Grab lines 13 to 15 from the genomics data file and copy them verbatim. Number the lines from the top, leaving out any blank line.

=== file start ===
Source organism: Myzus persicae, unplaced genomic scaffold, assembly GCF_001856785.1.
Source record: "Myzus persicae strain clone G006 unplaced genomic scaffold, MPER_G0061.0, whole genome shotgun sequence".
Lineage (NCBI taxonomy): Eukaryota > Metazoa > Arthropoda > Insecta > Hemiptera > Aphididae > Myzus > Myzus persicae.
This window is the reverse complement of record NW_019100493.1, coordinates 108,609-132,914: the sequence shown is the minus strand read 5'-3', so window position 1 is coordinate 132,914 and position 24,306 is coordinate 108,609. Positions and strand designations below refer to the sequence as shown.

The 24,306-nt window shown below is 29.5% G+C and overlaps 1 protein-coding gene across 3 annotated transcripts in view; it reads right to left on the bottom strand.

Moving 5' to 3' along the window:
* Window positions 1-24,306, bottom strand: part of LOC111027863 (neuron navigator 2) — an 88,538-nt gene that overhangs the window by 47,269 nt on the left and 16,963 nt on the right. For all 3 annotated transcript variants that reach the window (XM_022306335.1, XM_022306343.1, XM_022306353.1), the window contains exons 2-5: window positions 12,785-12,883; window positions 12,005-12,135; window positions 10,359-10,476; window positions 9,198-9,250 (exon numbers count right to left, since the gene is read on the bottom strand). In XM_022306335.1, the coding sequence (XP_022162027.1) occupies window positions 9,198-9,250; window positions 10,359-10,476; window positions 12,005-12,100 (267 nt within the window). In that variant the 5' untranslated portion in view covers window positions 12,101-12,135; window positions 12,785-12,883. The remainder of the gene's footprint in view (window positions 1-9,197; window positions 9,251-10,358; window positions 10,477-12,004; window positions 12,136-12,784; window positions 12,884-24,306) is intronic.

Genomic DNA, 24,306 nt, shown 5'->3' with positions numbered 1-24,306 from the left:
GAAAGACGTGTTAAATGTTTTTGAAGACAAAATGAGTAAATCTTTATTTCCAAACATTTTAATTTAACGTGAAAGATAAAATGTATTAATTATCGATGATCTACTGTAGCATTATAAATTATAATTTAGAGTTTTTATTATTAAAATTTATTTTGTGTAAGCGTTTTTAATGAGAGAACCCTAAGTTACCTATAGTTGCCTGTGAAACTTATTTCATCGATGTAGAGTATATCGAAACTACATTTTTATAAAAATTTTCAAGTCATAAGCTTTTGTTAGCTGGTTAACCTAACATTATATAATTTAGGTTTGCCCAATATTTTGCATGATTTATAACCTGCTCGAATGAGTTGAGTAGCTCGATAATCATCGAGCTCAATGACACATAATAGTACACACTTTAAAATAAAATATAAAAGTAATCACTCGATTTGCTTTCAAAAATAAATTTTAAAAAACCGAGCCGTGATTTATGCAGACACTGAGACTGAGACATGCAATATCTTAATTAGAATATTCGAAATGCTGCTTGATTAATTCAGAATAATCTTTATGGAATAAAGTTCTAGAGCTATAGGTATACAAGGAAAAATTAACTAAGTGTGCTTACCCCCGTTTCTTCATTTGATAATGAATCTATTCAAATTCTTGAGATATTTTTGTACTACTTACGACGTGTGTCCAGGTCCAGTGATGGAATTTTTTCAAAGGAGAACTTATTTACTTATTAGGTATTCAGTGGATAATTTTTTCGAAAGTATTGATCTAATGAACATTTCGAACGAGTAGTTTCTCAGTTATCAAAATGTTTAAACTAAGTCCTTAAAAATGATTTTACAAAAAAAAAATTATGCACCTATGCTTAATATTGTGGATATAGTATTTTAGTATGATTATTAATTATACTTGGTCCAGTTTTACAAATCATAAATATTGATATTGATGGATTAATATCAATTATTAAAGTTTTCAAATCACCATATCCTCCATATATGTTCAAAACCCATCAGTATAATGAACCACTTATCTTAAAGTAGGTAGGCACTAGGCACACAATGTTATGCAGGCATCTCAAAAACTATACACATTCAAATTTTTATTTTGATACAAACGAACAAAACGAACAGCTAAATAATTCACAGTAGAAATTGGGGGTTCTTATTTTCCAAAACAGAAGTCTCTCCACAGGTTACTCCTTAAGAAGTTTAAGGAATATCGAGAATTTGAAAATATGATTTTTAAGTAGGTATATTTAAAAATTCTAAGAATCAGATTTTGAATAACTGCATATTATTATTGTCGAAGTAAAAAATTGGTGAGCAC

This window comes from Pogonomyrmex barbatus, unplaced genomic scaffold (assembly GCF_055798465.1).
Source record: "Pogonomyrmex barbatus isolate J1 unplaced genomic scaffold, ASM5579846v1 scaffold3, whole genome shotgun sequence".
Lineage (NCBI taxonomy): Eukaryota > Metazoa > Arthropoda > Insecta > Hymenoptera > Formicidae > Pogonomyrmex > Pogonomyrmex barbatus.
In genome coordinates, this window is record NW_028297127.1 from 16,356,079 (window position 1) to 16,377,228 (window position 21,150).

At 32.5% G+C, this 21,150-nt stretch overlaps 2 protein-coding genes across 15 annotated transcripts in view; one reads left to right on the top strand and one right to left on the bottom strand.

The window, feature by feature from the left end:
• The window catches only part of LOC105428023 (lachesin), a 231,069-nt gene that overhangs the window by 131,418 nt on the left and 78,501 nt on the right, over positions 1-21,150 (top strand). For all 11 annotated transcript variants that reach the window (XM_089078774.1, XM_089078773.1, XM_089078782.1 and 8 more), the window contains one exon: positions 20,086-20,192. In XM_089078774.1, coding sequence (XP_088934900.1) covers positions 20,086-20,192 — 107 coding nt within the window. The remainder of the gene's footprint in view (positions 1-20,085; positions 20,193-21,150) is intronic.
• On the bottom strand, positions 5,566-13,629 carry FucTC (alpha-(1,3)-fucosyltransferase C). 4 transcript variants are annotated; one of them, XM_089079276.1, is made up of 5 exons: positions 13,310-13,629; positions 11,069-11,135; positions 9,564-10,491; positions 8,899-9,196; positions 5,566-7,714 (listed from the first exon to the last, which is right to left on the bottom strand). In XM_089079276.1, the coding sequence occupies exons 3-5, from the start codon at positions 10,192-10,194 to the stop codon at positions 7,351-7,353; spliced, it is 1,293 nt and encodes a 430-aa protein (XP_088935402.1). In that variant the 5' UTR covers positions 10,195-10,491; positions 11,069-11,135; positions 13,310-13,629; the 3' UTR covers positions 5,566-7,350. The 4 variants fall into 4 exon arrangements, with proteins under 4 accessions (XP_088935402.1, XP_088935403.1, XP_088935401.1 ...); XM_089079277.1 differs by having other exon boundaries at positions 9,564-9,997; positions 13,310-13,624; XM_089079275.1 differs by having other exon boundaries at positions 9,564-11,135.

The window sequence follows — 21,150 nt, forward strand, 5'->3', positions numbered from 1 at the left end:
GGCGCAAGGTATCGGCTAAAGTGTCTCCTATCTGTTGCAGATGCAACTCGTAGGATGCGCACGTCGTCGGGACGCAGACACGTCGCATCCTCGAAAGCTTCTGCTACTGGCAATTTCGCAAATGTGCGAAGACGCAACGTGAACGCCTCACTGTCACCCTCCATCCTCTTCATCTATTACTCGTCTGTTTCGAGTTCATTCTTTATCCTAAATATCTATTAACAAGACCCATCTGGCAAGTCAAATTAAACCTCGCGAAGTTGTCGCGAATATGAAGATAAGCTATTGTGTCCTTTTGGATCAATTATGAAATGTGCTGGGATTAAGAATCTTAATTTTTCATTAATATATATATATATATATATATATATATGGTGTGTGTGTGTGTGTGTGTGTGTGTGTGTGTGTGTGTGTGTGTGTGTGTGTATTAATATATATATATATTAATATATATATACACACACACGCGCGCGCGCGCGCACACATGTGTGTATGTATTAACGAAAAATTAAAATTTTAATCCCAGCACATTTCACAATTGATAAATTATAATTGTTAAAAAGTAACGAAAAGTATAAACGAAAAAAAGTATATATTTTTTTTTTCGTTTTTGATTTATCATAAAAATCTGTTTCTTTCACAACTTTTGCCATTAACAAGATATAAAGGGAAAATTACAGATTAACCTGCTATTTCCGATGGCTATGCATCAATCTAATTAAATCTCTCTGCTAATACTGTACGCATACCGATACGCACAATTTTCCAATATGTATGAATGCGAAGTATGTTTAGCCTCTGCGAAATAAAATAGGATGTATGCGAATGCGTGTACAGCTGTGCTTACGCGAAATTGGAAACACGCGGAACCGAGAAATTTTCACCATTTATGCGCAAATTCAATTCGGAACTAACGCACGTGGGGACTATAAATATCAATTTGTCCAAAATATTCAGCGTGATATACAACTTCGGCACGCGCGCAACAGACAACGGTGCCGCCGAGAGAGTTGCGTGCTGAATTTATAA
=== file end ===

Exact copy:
In genome coordinates, this window is record NW_028297127.1 from 16,356,079 (window position 1) to 16,377,228 (window position 21,150).

At 32.5% G+C, this 21,150-nt stretch overlaps 2 protein-coding genes across 15 annotated transcripts in view; one reads left to right on the top strand and one right to left on the bottom strand.

The window, feature by feature from the left end: